The Science Journal of the American Association for Respiratory Care

2010 OPEN FORUM Abstracts


Anthony J. Diez1, W. Lee Williford1, Michelle Peters1, Rich Walczak2, Ian Shearer2, Jan Thalman1, Ira Cheifetz2, David Turner2; 1Department of Respiratory Care, Duke University Medical Center, Durham, NC; 2Duke University Medical Center, Durham, NC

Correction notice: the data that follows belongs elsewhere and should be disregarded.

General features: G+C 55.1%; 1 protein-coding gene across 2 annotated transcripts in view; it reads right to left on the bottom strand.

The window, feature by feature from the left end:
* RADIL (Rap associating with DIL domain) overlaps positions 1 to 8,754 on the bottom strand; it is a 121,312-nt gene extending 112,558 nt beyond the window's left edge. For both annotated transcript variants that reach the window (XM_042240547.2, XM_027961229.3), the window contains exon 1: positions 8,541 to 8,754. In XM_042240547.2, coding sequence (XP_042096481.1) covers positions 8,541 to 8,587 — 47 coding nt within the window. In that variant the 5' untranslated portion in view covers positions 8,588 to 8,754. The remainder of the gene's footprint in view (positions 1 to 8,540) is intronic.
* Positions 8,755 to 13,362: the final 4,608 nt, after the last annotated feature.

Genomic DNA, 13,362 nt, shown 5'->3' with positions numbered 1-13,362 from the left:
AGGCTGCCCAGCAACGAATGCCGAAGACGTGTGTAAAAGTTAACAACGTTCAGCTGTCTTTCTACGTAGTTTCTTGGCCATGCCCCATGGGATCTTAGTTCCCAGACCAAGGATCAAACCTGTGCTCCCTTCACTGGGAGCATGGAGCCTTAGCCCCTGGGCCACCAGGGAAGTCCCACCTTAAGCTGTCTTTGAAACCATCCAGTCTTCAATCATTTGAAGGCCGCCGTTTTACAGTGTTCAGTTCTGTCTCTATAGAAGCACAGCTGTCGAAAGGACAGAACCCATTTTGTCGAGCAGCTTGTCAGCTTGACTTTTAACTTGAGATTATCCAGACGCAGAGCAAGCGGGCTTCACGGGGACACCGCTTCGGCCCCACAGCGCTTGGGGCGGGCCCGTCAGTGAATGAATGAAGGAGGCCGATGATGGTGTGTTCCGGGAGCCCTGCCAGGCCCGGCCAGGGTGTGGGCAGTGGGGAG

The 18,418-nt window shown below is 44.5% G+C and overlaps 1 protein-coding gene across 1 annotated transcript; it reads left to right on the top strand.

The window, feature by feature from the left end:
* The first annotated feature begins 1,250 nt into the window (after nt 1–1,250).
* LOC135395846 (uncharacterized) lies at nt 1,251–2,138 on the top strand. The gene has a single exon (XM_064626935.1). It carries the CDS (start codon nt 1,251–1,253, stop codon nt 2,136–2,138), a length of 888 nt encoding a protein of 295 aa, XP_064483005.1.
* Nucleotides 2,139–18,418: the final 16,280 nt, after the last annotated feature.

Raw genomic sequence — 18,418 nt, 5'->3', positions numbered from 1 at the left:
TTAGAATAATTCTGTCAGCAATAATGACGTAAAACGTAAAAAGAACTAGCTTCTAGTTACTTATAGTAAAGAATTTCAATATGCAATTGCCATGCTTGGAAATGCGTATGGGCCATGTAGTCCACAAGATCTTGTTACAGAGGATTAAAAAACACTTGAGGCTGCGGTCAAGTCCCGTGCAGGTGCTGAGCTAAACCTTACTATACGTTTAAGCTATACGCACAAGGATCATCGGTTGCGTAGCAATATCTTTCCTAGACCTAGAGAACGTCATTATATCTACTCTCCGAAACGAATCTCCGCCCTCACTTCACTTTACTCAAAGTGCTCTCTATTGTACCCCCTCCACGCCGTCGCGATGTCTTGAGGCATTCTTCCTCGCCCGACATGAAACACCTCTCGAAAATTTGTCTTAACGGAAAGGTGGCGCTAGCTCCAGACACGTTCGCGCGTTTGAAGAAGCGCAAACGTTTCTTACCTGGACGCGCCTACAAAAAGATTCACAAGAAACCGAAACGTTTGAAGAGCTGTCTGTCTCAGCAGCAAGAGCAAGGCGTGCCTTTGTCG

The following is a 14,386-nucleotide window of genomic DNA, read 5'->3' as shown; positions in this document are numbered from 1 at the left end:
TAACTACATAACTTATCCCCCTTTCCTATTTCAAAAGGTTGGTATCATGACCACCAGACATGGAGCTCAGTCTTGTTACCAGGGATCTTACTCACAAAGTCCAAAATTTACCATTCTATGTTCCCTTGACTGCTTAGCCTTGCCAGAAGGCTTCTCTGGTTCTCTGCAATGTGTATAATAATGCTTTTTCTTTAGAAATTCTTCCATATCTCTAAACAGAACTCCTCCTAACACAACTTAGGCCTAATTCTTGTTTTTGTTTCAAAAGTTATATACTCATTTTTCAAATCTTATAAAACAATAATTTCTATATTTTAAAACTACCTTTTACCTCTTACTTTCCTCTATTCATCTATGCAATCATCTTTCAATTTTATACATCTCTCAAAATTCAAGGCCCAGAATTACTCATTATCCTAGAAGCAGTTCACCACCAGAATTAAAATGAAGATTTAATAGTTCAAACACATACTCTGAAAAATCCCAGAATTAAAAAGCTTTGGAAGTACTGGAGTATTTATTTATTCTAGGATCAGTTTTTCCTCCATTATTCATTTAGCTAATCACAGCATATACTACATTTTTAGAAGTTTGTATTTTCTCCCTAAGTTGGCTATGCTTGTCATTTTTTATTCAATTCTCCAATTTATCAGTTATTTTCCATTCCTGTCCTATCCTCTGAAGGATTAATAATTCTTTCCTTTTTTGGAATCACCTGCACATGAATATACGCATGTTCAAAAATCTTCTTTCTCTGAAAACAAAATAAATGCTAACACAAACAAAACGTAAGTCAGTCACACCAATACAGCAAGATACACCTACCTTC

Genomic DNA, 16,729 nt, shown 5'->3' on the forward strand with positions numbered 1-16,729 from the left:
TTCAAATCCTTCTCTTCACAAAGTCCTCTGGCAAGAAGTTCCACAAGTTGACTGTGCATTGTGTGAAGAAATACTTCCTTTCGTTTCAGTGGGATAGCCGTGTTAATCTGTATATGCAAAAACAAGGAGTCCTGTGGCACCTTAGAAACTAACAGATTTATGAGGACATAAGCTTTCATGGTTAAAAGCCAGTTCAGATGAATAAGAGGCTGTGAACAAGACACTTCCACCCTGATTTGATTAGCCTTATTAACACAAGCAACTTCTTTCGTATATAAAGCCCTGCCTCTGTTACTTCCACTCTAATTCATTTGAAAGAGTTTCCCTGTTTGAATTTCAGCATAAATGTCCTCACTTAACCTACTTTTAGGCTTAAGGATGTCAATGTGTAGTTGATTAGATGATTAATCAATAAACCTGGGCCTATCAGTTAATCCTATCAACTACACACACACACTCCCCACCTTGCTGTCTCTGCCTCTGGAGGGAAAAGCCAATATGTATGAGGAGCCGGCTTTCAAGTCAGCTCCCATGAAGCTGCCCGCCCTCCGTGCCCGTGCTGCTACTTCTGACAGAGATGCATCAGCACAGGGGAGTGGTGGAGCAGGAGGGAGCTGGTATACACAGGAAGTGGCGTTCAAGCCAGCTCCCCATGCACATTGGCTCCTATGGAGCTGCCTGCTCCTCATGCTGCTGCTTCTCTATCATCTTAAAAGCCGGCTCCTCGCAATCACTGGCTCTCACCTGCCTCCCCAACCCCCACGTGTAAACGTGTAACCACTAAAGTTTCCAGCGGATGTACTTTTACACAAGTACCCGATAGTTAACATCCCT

Background: The H1N1 pandemic caused significant life-threatening, refractory hypoxemia in the adult population. As a result, our hospital administration charged the ECMO Leadership Committee with rapidly expanding our ECMO program to include adults within an 8 week period. One of the major obstacles was to develop a simplified venovenous (VV) system that could be quickly and easily integrated into the current program infrastructure. Methods: A multidisciplinary team developed a simplified VV ECMO system for patients > 40 kg. This new system included a Maquet Centrifugal pump, a Quadrox D oxygenator, and a greatly simplified circuit with minimal monitoring and only one access port. Results: In comparison to traditional ECMO, new challenges and advantages became apparent with the new VV ECMO system. The largest change in practice resulted from the simplicity of the new circuit, which does not allow for administration of blood products, volume, or medications (including heparin) directly to the pump. The circuit includes only one access port, which is used solely for ACT sampling. This change requires the administration of all medications directly to the patient. Additionally, the new simplified system displays only revolutions per minute (rpm) and liters per minute (lpm) and requires significantly less monitoring equipment as compared to traditional systems. A major advantage of the decreased requirement for both monitoring and interventions was the creation of a staffing model with one ECMO specialist managing two ECMO pumps rather than our traditional one specialist per pump. This model was a critical element in the expansion of our ECMO program, which allowed for a doubling in the capacity of our ECMO program with only a 25% increase in ECMO staff and no increase in nursing staff. Conclusions: Expansion of an existing ECMO program to include adult patients is an extremely complex process with numerous hurdles. With an interdisciplinary approach and adequate administrative support, a simplified VV ECMO system can be quickly, efficiently, and safely implemented to expand an established ECMO program in response to an emerging healthcare crisis. Sponsored Research - None